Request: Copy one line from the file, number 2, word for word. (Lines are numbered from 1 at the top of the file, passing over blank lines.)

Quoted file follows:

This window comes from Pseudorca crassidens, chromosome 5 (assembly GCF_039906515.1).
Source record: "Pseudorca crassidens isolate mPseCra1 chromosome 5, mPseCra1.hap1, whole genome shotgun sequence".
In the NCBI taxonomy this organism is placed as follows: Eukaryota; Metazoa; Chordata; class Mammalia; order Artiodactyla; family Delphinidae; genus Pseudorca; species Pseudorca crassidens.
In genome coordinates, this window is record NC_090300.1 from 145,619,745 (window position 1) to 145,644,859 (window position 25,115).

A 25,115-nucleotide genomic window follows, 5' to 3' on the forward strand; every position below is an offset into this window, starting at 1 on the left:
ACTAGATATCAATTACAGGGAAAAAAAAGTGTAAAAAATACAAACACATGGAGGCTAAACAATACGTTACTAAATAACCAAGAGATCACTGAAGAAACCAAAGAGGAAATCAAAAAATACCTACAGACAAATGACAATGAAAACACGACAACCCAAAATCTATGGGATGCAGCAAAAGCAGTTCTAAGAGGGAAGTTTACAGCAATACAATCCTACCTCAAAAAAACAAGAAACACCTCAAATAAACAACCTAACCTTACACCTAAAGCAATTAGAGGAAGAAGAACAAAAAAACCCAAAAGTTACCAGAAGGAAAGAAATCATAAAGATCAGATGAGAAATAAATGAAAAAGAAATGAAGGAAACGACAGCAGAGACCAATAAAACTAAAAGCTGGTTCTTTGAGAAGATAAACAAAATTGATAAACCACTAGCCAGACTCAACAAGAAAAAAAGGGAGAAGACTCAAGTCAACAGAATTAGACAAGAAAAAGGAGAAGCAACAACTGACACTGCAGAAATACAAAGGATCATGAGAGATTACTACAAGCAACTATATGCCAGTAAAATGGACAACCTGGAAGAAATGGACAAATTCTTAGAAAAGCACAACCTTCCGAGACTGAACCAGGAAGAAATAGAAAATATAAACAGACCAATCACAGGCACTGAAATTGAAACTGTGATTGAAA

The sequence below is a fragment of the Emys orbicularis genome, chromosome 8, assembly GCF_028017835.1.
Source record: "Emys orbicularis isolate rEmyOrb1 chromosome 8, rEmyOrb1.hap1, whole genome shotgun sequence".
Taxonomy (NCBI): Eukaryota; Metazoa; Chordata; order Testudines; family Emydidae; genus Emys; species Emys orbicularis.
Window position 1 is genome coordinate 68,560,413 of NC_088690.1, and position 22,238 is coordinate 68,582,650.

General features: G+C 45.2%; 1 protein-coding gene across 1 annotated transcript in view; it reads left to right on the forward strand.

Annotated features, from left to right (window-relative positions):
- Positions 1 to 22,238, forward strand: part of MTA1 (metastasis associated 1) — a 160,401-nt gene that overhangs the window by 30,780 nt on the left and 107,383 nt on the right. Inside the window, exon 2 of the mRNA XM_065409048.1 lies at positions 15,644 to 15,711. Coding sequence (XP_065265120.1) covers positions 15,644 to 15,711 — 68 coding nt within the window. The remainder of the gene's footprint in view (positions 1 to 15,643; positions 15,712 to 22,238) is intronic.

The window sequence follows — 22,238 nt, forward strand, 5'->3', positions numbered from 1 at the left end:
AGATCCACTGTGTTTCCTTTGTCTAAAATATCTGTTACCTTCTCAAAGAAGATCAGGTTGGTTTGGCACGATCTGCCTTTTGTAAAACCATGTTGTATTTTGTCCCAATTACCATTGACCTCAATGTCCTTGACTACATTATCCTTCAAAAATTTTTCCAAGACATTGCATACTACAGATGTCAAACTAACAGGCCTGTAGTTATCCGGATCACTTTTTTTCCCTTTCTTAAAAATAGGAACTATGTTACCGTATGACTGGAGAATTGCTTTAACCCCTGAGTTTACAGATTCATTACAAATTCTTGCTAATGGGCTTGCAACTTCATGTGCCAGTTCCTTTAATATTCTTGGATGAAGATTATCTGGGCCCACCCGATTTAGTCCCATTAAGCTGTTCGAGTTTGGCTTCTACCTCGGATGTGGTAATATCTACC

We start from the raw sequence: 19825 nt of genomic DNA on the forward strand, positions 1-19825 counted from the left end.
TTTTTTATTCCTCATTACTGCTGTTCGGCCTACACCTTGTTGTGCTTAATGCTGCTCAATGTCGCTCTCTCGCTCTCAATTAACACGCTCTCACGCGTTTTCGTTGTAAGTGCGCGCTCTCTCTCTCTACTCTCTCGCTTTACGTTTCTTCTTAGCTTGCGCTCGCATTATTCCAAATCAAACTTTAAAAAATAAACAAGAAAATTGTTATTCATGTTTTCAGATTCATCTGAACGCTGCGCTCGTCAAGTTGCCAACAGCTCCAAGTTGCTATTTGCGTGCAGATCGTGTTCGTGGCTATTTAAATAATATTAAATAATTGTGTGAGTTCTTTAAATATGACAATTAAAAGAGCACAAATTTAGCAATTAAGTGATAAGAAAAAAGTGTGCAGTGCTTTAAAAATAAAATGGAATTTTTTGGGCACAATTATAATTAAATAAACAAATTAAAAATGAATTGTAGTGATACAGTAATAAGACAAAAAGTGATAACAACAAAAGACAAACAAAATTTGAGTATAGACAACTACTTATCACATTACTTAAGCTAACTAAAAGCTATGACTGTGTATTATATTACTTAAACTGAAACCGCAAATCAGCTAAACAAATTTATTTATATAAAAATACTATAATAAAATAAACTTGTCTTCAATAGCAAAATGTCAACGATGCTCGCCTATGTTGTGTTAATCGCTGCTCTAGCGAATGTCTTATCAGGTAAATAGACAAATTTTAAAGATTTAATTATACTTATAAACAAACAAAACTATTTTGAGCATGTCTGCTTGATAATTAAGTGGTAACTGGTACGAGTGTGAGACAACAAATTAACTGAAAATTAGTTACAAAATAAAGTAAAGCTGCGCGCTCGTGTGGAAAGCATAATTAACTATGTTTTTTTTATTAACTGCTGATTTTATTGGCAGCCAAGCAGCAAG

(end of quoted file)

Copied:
Source record: "Pseudorca crassidens isolate mPseCra1 chromosome 5, mPseCra1.hap1, whole genome shotgun sequence".